Key Point: It seems unlikely, but for how long?
Iran has invested considerable resources in its ballistic missile forces over the past forty years, for the same reason China and North Korea did: military aviation is an expensive proposition, and developing and maintaining an air force to rival the United States is very expensive indeed. Ballistic missiles offer a relatively inexpensive way to launch conventional, chemical, biological, and even nuclear payloads long distances. As an added bonus intercepting such missiles is complex and itself an expensive undertaking. All three countries developed large ballistic missile arsenals of varying sophistication, occasionally trading in illicit information among themselves and others.
Iran, as The National Interest pointed out last month, has a large and varied ballistic missile arsenal. It is difficult to pin down with certainty Iran’s capabilities, as information inside the country is tightly controlled and the government often exaggerates or is evasive regarding its military capabilities. For the purposes of this article, we’ll assume that Iran possesses the missiles as described by The National Interest, such as missiles with infra-red seekers for terminal guidance (Fateh Mobin) and an anti-ship ballistic missile with a 434-mile range. Iran would need such a capability to even consider hitting ships at sea.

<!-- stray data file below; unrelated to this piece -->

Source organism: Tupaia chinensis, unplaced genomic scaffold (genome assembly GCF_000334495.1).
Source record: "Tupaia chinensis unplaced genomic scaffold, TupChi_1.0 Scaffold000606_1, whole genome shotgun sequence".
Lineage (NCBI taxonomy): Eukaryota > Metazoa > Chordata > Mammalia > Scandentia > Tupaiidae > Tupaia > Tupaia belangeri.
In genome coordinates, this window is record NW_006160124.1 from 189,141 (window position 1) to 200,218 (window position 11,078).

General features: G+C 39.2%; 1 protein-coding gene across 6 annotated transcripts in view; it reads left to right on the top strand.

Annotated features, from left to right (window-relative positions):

Perhaps just as important as having ballistic missiles is the “kill chain” of intelligence, surveillance, and reconnaissance (ISR) assets required to keep constant tabs on a U.S. Navy battle group, allowing Iran’s missileers to launch their missiles with the most current targeting information available. U.S. Navy aircraft carriers and their escorts can steam at speeds of up to 35 knots, making information even just an hour old useless for targeting purposes.